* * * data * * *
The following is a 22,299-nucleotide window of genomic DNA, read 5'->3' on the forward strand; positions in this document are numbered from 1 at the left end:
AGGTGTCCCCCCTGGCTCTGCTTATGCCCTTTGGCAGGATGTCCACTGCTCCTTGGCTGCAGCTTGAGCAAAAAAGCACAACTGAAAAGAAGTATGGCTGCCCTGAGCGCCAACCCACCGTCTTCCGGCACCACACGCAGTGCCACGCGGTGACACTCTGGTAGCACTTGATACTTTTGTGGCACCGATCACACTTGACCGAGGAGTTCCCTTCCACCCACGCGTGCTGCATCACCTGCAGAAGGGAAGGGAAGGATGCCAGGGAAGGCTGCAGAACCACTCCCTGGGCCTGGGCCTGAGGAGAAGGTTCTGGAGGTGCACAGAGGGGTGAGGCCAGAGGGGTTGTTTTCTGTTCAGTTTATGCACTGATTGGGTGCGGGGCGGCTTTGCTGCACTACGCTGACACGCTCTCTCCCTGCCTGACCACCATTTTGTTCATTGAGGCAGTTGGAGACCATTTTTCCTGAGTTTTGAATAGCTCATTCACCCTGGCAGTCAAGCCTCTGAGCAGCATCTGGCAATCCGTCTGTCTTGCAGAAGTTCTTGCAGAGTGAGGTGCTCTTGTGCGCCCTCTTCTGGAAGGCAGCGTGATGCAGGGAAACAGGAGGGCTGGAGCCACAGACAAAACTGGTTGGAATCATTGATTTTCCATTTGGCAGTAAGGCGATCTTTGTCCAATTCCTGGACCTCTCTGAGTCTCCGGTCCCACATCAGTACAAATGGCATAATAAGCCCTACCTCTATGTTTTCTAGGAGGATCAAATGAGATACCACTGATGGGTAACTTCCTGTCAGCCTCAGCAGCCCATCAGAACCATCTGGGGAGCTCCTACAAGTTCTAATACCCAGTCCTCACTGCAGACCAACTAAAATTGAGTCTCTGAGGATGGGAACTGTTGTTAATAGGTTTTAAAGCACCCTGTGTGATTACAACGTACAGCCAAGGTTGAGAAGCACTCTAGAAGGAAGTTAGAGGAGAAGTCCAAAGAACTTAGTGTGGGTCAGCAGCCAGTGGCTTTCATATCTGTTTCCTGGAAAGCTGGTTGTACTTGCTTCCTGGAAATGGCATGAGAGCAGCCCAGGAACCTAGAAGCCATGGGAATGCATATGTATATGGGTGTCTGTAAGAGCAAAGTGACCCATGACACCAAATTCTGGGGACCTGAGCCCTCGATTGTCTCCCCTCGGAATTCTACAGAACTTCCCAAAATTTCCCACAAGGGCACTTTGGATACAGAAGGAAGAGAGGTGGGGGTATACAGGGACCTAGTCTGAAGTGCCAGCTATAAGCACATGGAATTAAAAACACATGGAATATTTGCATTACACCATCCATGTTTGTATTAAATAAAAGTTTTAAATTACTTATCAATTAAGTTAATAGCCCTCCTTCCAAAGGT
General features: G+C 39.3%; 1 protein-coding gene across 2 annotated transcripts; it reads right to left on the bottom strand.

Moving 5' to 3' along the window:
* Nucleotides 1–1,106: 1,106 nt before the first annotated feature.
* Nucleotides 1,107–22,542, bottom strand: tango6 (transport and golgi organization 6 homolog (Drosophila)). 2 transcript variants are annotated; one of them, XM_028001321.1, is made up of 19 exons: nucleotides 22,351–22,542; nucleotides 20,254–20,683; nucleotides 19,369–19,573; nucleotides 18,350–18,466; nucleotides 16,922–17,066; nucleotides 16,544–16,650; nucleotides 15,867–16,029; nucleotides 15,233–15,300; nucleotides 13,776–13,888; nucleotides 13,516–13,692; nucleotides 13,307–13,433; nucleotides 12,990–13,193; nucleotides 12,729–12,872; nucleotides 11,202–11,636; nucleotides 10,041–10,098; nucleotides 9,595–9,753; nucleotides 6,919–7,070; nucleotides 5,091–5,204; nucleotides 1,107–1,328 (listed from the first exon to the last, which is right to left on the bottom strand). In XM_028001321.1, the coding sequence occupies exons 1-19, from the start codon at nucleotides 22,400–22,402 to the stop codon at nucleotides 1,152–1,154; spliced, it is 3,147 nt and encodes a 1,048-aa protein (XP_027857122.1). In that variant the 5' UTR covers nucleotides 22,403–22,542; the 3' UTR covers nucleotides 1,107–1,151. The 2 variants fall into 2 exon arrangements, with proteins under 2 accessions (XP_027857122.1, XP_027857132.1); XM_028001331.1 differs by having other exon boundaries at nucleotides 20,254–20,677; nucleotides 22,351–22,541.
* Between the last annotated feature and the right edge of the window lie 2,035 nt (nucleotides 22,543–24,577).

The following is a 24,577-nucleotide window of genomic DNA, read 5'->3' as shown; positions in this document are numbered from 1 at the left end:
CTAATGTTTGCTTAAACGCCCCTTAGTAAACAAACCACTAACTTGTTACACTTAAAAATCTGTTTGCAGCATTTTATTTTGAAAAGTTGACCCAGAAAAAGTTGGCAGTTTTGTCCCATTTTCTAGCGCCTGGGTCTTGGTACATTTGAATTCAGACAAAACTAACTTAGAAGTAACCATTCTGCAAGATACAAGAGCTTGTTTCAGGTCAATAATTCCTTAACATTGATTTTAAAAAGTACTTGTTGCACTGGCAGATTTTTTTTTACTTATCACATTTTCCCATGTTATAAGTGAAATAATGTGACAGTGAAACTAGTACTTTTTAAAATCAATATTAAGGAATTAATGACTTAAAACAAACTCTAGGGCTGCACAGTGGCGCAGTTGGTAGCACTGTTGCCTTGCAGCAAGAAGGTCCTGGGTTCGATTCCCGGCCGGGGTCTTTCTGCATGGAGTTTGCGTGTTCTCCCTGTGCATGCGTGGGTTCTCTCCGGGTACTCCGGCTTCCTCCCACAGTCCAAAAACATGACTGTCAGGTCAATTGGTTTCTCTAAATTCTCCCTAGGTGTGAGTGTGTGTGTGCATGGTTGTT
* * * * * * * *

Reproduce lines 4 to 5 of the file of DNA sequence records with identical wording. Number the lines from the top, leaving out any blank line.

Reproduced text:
Moving 5' to 3' along the window:
* Nucleotides 1–1,106: 1,106 nt before the first annotated feature.